I started drawing cars in grade school and modifying go carts, bikes, and then cars. always had something in or out of the garage to mess with and learn. A jack of all trades. I learned to work on things by curiosity and willingness to fix and repair. Weld, body, engines, suspensions, chassis, and even paint. I do not do interiors but I can sew!
All have seen my 1940 Chevy that started out bone stock. It ended up a Goodguys winner a few times and always got me there and back. I enjoyed it for over 20 years and found the right buyer last year who saw all the custom work that went into it. He too was a retired engineer.
So who's up really up on top of their game with physics?
Classic or quantum?
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I am a frustrated engineer, which is a degree I just now made up. Everywhere I look I notice components that can't possibly do what they were designed to do for much longer. This is because there are lots of actually certified engineers who's jobs are to examine everything to see if anything is overengineered and to shave as much strength off as possible to save a nickel on each part. Their goal is to build in an acceptable ratio of warranty expense versus the pennies saved times the units sold. The mantra is "Overbuilding Is Evil".
My apologies to all you fine engineers out there in the Peanut Gallery. I've grown skeptical in my old age.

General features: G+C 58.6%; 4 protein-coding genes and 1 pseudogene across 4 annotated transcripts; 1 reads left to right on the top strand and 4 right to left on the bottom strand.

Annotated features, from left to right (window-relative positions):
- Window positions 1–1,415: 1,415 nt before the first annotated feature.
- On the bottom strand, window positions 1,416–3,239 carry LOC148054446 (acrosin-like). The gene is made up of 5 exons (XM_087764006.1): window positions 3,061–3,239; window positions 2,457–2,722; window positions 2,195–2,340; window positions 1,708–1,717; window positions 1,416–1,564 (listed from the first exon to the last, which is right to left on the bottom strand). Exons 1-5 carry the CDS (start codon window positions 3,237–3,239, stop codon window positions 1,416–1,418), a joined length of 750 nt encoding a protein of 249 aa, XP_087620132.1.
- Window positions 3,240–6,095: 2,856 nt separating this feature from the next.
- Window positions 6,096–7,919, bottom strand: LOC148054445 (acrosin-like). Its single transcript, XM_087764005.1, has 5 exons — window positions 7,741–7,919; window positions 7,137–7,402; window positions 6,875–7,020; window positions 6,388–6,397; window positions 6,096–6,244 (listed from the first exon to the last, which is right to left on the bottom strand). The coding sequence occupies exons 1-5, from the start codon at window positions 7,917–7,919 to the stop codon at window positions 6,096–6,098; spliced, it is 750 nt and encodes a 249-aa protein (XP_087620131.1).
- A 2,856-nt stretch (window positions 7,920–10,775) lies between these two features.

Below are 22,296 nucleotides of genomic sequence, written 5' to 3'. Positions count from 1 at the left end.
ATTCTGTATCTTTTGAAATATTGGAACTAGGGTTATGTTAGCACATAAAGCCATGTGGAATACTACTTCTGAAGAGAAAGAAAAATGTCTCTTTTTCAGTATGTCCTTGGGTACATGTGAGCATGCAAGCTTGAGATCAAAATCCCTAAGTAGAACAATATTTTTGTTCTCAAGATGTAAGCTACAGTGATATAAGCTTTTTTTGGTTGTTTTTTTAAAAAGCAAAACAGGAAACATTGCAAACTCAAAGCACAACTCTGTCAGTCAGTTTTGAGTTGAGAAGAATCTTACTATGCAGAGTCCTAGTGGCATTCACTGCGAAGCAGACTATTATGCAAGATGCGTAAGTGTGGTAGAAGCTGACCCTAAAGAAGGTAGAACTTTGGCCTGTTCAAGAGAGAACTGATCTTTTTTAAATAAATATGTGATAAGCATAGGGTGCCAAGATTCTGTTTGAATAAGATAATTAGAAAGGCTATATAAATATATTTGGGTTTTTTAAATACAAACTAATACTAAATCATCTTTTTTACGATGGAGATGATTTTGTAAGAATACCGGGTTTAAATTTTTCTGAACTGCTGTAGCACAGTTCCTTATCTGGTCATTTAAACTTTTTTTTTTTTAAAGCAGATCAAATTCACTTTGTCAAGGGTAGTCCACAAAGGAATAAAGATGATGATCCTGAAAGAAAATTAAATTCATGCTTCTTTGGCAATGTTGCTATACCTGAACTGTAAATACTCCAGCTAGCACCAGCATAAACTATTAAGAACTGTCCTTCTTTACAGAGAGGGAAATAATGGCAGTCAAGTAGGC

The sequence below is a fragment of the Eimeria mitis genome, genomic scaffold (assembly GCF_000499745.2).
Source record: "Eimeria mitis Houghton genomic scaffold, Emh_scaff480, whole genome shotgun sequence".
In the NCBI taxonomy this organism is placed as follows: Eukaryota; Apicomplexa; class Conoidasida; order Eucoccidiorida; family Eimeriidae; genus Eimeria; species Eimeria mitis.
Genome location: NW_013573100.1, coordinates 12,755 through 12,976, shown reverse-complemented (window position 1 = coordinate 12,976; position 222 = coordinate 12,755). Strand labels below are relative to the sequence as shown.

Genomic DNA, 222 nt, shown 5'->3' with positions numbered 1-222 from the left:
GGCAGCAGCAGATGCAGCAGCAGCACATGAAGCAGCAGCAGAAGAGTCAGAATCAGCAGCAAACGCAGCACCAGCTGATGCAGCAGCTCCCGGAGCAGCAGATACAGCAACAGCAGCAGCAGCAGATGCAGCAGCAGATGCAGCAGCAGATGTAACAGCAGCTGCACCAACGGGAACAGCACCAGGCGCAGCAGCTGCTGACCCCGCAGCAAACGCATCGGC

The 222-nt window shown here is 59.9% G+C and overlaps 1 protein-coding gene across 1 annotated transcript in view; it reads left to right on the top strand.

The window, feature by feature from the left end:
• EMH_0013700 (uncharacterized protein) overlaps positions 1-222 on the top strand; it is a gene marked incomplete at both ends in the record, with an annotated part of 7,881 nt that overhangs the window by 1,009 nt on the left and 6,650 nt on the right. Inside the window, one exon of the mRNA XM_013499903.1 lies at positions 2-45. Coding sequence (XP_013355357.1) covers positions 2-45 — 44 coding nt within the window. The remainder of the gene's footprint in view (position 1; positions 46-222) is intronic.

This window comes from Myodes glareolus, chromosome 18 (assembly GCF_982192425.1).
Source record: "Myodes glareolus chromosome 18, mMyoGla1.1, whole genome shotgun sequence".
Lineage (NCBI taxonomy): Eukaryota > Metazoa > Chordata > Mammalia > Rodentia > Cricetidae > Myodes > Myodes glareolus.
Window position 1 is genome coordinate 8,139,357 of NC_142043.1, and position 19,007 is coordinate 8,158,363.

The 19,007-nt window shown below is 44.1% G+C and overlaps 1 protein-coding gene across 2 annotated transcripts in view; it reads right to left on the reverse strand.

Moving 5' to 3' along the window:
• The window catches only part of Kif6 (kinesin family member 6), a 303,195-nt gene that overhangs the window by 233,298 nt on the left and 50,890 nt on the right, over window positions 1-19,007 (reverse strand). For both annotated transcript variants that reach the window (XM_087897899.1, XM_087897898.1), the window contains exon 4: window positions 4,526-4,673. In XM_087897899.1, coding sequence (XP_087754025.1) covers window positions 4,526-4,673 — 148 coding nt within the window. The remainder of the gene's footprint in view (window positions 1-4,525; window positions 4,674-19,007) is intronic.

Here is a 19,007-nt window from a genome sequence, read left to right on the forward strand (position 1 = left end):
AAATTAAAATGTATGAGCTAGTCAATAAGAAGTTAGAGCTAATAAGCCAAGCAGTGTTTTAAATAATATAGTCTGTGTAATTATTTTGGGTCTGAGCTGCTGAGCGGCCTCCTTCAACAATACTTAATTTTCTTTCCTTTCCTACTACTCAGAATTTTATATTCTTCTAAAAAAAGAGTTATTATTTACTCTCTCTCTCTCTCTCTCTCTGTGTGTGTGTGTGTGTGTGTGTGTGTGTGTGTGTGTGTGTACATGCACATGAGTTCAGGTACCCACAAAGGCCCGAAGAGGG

I just love Dilbert cartoons, they have engineers nailed down perfectly.
Them along with many other business practices in big corporations.
It’s all hilarious and rings of a lot of truth too
Frustrated engineer? That reminds me of the constipated mathematician, he worked it out with a pencil.
Possibly both and some relativity
The comment about being in the top math classes and auto shop at the same time was also for me in high school. I even tested out of the first year auto shop, and nearly the second year. But there were a few things the second year program that I was not knowledgeable enough in. So it was a really easy class since I already knew more than half of the info. I built an OT V8 Vega when I was a senior in high school, then made some continuing improvements while in college. It was a nice practical college car, lol. I had 2 cars at the age of 17, my daily driver OT 68 GTO, and the project V8 Vega.
I also worked my way through college, part time during school working at auto parts store, the real old fashioned kind where we actually had books to look things up. Summers I would get an engineering type job to make more money and also get some resume points. In college I actually took one of the automotive technology courses for fun, it was me engineering major and the rest auto technology major students. Most of them were planning to become auto shop instructors.
Ok, a person goes to college, never works the trade..... yet then goes on to be a auto shop teacher? What a fucked up system.
Neither architects nor engineers are taught nearly enough history these days. It's rare to find either with a developed critical take on history. Hence the "March of Progress" passes without question.
A couple of guys I went to school wound up as instructors. One of them was real sharp with the nuts and bolts thing.